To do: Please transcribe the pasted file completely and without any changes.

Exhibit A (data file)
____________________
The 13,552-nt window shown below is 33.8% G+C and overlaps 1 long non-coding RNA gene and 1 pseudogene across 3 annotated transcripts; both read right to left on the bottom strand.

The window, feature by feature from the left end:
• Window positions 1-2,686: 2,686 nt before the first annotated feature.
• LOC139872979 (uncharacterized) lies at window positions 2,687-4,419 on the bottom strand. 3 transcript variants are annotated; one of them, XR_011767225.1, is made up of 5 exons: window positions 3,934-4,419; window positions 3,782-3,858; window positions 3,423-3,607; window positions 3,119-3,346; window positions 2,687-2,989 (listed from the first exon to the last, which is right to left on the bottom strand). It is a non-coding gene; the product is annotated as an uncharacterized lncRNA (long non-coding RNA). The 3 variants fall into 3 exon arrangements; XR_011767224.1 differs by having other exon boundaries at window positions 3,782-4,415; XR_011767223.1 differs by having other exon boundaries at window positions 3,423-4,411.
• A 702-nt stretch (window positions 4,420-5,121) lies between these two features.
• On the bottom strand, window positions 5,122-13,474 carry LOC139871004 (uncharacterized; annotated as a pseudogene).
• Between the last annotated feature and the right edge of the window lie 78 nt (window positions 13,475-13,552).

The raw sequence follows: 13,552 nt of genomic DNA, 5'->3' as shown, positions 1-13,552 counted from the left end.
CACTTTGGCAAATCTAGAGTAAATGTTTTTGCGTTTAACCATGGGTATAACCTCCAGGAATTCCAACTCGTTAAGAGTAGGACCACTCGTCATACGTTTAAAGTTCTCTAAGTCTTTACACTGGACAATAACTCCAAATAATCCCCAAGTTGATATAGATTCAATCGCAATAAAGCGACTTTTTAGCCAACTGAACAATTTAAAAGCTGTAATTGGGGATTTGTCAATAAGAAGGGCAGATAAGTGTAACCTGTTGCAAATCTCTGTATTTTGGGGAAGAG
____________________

The 13,552-nt window shown below is 33.8% G+C and overlaps 1 long non-coding RNA gene and 1 pseudogene across 3 annotated transcripts; both read right to left on the bottom strand.

The window, feature by feature from the left end:
• Window positions 1-2,686: 2,686 nt before the first annotated feature.
• LOC139872979 (uncharacterized) lies at window positions 2,687-4,419 on the bottom strand. 3 transcript variants are annotated; one of them, XR_011767225.1, is made up of 5 exons: window positions 3,934-4,419; window positions 3,782-3,858; window positions 3,423-3,607; window positions 3,119-3,346; window positions 2,687-2,989 (listed from the first exon to the last, which is right to left on the bottom strand). It is a non-coding gene; the product is annotated as an uncharacterized lncRNA (long non-coding RNA). The 3 variants fall into 3 exon arrangements; XR_011767224.1 differs by having other exon boundaries at window positions 3,782-4,415; XR_011767223.1 differs by having other exon boundaries at window positions 3,423-4,411.
• A 702-nt stretch (window positions 4,420-5,121) lies between these two features.
• On the bottom strand, window positions 5,122-13,474 carry LOC139871004 (uncharacterized; annotated as a pseudogene).
• Between the last annotated feature and the right edge of the window lie 78 nt (window positions 13,475-13,552).

The raw sequence follows: 13,552 nt of genomic DNA, 5'->3' as shown, positions 1-13,552 counted from the left end.
CACTTTGGCAAATCTAGAGTAAATGTTTTTGCGTTTAACCATGGGTATAACCTCCAGGAATTCCAACTCGTTAAGAGTAGGACCACTCGTCATACGTTTAAAGTTCTCTAAGTCTTTACACTGGACAATAACTCCAAATAATCCCCAAGTTGATATAGATTCAATCGCAATAAAGCGACTTTTTAGCCAACTGAACAATTTAAAAGCTGTAATTGGGGATTTGTCAATAAGAAGGGCAGATAAGTGTAACCTGTTGCAAATCTCTGTATTTTGGGGAAGAG